#117 Low-carb is not zero carb, and it is not high protein.

40DO Thesis #
#117 Low-carb is not zero carb, and it is not high protein.
QUOTE So, what does this look like then? How does somebody eat this way? Well, first, let me tell you what it’s not. Low-carb is not zero carb, and it is not high protein. These are common criticism that are so frustrating because they are not true. Next, if we take the carbs out, what are we going to put in? Because, remember, there’s only three macronutrients:if one goes down, one has to go up. My patients eat fat, and a lot of it. “What!? ” you say. What’s going to happen when you eat fat? Well, let me tell you, you’re going to be happy, because fat tastes great, and it is incredibly satisfying.
But, remember, fat is the only macronutrient that’s going to keep our glucose – blood sugar – and insulin levels low, and that is so important. So, I want you to now hear my simple rules for eating. These rules, you have to remember, are even going to be more important if you are one of the tens of millions of Americans who have trouble with insulin levels.
Rule number one: If it says light, low fat or fat-free, stays in grocery store. because they took the fat out, they put carbs and chemicals in.
Rule number two: Eat food. The most important rule in low-carb nutrition: Real food does not come in a box, and no-one should have to tell you real food is natural. You should know that when you look at it.
[Rule number three:] Don’t eat anything you don’t like.
[Rule number four: ] And eat when you’re hungry; don’t eat when you’re not, no matter what the clock says.
And [Rule] number five is a simple way to remember what we want to avoid. No GPS: no grains, no potatoes and no sugar.
That last one is a biggie, right, no grains? Na, no grains. But we have to have them. Nope, they’re a carb. But whole grains are so good for us. Well, first of all, there are actually very few foods out there that are truly whole grain even when they say they are. Most foods that purport themselves to be wholegrain are highly processed and the fiber benefit ruined. Or they’re coming with highly refined flour, usually both of these things. So if you are one of the truly insulin-sensitive people, you can eat real, whole grain. But if you’re in the enormous slice of our population with insulin issues, it’s making things worse. So what if you are one of the real insulin-sensitive people? Can you still eat this way? Yes! I am a great example. Over a year ago I decided I would cut my carbs as low as I recommend to my diabetic patients. Now, it’s not mandatory for my health like it is for theirs; I’m not insulin resistant, so would this be a problem? No! That’s just the thing. Unless you have an exceedingly rare syndrome, then cutting carbs is going to be good for you, even if it’s not necessary. [1]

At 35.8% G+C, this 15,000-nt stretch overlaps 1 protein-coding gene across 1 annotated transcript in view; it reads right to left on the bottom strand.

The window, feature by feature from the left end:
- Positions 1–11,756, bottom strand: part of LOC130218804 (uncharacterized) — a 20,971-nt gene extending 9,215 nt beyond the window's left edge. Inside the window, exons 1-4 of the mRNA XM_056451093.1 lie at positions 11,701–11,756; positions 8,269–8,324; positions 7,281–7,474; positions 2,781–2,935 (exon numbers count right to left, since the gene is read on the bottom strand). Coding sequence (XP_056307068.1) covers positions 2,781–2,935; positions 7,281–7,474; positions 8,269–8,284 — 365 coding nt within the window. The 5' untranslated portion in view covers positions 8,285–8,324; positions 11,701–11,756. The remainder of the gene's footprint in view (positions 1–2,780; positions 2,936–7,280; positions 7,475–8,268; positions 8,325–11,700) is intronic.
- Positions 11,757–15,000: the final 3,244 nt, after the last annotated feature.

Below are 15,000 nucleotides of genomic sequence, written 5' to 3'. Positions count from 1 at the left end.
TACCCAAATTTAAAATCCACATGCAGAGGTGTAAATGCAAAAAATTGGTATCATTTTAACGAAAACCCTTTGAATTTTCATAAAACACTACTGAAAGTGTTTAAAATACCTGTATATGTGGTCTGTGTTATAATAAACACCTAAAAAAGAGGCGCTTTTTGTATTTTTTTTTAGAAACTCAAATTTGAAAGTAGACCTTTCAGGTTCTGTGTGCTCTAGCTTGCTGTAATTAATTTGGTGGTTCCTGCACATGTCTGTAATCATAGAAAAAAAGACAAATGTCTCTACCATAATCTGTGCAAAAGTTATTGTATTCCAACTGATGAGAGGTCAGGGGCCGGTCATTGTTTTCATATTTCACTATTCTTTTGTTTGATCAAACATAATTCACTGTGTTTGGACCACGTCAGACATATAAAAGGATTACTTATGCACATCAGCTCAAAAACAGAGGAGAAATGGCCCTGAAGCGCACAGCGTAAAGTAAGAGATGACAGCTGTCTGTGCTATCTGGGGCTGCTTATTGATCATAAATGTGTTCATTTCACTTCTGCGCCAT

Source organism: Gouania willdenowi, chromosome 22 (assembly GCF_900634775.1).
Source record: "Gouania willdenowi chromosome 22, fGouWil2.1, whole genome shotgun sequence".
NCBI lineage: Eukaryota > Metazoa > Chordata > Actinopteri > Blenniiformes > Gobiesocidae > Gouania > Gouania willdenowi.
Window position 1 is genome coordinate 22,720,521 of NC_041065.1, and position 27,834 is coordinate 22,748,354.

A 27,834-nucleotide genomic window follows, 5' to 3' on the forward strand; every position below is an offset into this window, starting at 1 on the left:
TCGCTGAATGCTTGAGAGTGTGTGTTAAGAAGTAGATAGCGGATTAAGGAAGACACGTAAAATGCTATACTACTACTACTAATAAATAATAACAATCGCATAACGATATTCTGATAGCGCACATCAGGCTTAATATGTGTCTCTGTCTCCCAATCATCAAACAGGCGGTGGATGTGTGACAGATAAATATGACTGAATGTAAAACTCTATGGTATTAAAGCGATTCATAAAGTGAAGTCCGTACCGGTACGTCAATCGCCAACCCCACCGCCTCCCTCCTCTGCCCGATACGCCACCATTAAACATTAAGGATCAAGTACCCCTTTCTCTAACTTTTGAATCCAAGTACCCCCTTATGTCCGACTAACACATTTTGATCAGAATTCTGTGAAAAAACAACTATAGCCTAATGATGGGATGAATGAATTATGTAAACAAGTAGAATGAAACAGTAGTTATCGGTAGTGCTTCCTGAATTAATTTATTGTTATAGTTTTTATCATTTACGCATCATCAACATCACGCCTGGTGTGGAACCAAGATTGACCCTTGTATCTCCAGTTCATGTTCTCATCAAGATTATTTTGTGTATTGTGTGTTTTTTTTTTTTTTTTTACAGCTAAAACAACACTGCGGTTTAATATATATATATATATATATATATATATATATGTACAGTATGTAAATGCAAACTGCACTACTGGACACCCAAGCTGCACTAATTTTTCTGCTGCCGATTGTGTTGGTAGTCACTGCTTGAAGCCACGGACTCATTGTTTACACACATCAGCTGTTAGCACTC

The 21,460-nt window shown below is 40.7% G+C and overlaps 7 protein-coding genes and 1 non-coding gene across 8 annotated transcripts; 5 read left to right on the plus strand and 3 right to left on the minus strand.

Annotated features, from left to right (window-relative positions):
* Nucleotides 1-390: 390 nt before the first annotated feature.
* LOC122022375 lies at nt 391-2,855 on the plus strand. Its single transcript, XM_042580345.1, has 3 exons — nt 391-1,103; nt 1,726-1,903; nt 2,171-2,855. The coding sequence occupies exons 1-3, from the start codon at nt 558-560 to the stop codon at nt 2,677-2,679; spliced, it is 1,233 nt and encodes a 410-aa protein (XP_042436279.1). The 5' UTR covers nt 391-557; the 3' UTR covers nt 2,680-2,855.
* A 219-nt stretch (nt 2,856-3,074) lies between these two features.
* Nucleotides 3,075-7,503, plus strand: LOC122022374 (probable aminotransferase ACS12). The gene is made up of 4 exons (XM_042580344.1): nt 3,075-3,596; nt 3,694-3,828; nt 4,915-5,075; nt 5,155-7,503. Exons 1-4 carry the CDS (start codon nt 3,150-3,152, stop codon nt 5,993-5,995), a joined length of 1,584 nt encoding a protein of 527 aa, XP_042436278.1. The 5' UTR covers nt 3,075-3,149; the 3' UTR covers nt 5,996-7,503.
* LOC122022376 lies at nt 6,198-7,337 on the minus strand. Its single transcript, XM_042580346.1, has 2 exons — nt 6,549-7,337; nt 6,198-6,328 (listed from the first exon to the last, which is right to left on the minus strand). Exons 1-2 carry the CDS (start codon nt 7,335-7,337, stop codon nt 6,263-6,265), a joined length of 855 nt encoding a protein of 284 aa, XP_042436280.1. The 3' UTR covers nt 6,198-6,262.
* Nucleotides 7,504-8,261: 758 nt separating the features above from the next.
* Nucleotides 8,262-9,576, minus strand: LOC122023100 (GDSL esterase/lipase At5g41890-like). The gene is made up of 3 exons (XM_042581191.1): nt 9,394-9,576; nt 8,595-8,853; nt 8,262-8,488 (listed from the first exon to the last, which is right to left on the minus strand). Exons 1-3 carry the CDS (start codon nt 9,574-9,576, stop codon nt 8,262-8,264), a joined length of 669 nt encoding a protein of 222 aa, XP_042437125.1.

QUESTIONS for thinking it through:
How could this clarify my Reality?
How could I add this to my Disciplines?
[1] from the transcript of Reversing Type 2 diabetes starts with ignoring the guidelines, presentation by Dr Sarah Hallberg at TEDxPurdueU,  (2,919,883 views) at https://www.youtube.com/watch?v=da1vvigy5tQ. (Access the transcript by clicking on “…” to the right of the title.)  Dr. Sarah Hallberg is the Medical Director of the Medically Supervised Weight Loss Program at IU Health Arnett, a program she created. She is board certified in both obesity medicine and internal medicine and has a Master’s Degree in Exercise Physiology. Her program has consistently exceeded national benchmarks for weight loss, and has been highly successful in reversing diabetes and other metabolic diseases. Dr. Hallberg has a B.S., Kinesiology & Exercise Science, Illinois State University, 1994, M.S., Kinesiology & Exercise Science, Illinois State University, 1996 and M.D., Des Moines University, 2002. She is also the medical director of Virta Health, founded in 2014 with the goal of reversing diabetes in 100 million people by 2025 (https://www.virtahealth.com/about).
Any Scripture quotations are from the Revised Standard Version of the Bible, copyright © 1946, 1952, and 1971 National Council of the Churches of Christ in the United States of America. Used by permission. All rights reserved.
This blog is part of the Listicles Project – an attempt to bring into focus the archetypes of wisdom, the ideas about a topic which occur again and again in the conversation – a “common sense” understanding. The purpose of this post is to encourage people to think and provide them with fuel for that purpose; it does not advise or recommend. You must think for yourself and consult with others with expertise as you make your own decision – “Where there is no guidance, a people falls; but in an abundance of counselors there is safety” Proverbs 11:14. I am not a physician or licensed health professional. As you think, please consult your health advisers before taking any action. (Please consult the “Read Me” page above for more caveats.)
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